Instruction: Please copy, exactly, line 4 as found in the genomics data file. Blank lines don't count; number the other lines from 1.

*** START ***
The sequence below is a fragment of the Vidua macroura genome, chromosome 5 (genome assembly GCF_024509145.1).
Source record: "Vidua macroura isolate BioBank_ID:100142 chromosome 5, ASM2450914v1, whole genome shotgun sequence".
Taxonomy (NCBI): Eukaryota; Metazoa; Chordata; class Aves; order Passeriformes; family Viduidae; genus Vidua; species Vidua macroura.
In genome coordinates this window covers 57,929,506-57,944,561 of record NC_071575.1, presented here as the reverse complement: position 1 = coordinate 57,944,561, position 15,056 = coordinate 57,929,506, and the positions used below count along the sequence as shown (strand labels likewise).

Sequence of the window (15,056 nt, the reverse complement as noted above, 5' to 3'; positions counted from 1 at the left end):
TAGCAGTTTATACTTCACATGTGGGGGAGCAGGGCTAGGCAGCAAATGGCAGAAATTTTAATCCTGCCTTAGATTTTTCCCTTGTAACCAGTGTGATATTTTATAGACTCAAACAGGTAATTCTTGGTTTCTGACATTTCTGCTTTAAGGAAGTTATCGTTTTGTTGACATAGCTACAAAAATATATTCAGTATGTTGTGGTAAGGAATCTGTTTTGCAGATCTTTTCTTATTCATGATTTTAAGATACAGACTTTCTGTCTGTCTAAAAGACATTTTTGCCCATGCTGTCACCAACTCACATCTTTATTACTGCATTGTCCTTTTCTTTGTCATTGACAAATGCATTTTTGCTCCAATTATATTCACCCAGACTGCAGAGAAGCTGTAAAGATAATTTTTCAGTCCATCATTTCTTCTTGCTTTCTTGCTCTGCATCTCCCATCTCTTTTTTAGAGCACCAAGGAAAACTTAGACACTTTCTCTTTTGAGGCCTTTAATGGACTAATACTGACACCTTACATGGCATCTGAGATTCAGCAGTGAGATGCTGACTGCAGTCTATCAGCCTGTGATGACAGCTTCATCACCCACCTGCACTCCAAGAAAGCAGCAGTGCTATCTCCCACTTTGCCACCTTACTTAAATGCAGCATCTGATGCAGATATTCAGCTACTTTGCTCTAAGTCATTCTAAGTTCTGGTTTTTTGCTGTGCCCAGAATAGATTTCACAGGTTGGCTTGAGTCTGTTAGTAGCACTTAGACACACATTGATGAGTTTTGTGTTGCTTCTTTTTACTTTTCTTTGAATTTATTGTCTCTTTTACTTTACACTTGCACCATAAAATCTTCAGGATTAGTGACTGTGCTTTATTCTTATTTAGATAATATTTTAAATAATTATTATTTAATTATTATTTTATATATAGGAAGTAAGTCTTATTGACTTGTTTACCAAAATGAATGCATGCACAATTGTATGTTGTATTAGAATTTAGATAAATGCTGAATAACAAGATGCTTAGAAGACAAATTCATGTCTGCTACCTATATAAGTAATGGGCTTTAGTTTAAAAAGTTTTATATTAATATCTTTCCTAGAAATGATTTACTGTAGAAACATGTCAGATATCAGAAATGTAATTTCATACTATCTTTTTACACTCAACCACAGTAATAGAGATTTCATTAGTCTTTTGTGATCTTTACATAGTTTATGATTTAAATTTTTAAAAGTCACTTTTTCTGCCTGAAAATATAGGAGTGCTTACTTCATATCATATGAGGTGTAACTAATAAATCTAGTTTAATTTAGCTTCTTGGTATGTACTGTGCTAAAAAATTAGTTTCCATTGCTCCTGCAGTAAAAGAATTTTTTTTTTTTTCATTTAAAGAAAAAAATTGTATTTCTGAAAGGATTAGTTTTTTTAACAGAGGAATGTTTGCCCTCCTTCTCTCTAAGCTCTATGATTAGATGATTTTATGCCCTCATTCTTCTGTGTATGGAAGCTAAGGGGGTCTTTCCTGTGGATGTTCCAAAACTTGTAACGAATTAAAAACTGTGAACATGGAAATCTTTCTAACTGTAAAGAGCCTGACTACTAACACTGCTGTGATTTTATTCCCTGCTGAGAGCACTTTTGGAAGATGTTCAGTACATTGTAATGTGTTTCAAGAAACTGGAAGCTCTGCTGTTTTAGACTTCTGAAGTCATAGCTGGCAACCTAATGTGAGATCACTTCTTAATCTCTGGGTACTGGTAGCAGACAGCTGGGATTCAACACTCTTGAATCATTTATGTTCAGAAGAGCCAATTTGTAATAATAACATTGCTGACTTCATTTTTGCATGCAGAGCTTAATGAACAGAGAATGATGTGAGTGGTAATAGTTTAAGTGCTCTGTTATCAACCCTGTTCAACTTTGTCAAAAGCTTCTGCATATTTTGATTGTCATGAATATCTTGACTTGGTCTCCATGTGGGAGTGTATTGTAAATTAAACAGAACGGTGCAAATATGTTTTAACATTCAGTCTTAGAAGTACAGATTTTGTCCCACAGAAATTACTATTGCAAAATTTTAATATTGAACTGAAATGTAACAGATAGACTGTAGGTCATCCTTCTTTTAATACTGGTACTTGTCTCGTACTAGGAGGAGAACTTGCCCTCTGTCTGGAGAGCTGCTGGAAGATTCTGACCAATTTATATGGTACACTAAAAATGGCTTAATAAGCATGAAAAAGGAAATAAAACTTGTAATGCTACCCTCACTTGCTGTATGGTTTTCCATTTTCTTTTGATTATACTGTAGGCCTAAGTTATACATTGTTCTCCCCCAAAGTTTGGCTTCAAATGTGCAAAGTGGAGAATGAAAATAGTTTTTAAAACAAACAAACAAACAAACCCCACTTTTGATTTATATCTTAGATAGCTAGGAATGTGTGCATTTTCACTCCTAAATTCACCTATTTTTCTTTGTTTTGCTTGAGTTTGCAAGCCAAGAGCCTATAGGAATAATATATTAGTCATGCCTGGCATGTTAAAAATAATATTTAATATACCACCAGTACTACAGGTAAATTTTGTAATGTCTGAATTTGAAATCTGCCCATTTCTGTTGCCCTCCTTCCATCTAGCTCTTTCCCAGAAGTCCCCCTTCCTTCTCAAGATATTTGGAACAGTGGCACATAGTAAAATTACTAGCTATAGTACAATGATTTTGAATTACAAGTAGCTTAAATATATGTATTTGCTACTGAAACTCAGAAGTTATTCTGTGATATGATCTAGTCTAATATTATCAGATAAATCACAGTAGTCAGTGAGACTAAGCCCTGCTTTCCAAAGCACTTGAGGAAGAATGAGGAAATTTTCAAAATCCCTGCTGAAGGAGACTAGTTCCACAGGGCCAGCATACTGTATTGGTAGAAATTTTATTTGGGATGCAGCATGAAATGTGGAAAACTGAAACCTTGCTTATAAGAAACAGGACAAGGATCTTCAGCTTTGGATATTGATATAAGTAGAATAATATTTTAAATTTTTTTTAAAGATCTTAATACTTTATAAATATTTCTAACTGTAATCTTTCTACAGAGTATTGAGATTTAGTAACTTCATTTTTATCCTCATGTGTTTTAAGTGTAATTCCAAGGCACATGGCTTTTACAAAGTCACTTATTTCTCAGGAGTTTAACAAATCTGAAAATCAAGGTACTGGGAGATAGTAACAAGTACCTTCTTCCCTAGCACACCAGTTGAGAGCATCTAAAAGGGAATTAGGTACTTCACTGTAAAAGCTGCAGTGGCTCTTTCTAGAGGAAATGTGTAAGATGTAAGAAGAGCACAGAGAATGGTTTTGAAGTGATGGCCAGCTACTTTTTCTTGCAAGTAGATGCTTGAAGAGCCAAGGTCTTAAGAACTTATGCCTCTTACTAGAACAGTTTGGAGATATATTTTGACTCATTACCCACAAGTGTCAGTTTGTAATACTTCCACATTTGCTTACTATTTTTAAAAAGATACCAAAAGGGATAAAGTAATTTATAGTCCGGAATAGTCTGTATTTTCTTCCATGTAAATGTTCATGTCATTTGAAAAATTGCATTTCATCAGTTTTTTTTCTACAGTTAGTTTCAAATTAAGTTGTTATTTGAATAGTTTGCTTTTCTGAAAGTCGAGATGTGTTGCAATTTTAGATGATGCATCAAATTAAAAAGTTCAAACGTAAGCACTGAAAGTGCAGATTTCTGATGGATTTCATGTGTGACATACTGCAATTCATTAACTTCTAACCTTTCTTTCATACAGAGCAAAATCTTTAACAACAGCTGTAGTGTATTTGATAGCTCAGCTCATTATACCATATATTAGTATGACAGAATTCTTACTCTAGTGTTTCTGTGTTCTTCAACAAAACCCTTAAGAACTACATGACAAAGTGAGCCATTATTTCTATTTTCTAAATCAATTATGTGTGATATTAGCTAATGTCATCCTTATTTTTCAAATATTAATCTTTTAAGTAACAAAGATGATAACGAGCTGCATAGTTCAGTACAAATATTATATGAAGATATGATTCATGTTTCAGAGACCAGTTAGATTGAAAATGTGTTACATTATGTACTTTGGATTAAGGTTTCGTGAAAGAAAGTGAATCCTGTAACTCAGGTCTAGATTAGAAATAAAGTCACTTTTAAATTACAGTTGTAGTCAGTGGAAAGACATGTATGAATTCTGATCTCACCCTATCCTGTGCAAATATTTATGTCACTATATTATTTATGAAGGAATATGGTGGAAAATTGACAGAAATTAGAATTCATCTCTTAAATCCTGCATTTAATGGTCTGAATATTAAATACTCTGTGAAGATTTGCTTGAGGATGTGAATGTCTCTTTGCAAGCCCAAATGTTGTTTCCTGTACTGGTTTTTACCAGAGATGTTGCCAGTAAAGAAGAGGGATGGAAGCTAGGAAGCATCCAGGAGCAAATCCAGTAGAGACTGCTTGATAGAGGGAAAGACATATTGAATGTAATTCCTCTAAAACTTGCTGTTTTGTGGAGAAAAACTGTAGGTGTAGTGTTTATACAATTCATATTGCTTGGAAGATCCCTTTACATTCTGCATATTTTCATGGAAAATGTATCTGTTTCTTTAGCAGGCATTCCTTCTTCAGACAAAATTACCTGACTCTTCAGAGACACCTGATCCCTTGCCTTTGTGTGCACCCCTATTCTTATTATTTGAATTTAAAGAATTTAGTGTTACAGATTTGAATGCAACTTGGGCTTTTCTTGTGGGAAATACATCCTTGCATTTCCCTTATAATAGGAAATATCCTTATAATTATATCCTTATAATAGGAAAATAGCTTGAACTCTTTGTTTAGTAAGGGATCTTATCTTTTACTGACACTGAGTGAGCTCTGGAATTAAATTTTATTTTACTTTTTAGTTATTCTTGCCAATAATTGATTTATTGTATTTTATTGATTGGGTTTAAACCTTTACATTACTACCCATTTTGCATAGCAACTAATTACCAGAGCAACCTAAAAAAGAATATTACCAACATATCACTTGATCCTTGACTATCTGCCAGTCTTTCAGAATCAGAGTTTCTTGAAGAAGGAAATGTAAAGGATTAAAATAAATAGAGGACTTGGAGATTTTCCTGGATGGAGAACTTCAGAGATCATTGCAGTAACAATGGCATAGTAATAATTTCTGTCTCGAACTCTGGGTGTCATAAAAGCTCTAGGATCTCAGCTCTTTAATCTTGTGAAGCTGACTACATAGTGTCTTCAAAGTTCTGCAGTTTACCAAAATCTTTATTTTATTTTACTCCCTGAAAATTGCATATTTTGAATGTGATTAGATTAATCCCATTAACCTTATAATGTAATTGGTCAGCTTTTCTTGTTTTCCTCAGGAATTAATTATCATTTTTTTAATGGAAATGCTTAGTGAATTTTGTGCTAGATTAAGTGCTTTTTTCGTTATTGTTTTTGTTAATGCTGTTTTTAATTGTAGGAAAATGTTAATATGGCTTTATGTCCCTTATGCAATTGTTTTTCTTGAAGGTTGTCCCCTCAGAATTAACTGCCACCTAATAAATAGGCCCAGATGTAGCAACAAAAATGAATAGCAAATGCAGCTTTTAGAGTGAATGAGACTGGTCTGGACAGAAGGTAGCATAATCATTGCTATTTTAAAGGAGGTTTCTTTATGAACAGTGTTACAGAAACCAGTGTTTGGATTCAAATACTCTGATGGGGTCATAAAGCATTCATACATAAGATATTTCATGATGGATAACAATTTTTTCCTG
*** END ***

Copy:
In genome coordinates this window covers 57,929,506-57,944,561 of record NC_071575.1, presented here as the reverse complement: position 1 = coordinate 57,944,561, position 15,056 = coordinate 57,929,506, and the positions used below count along the sequence as shown (strand labels likewise).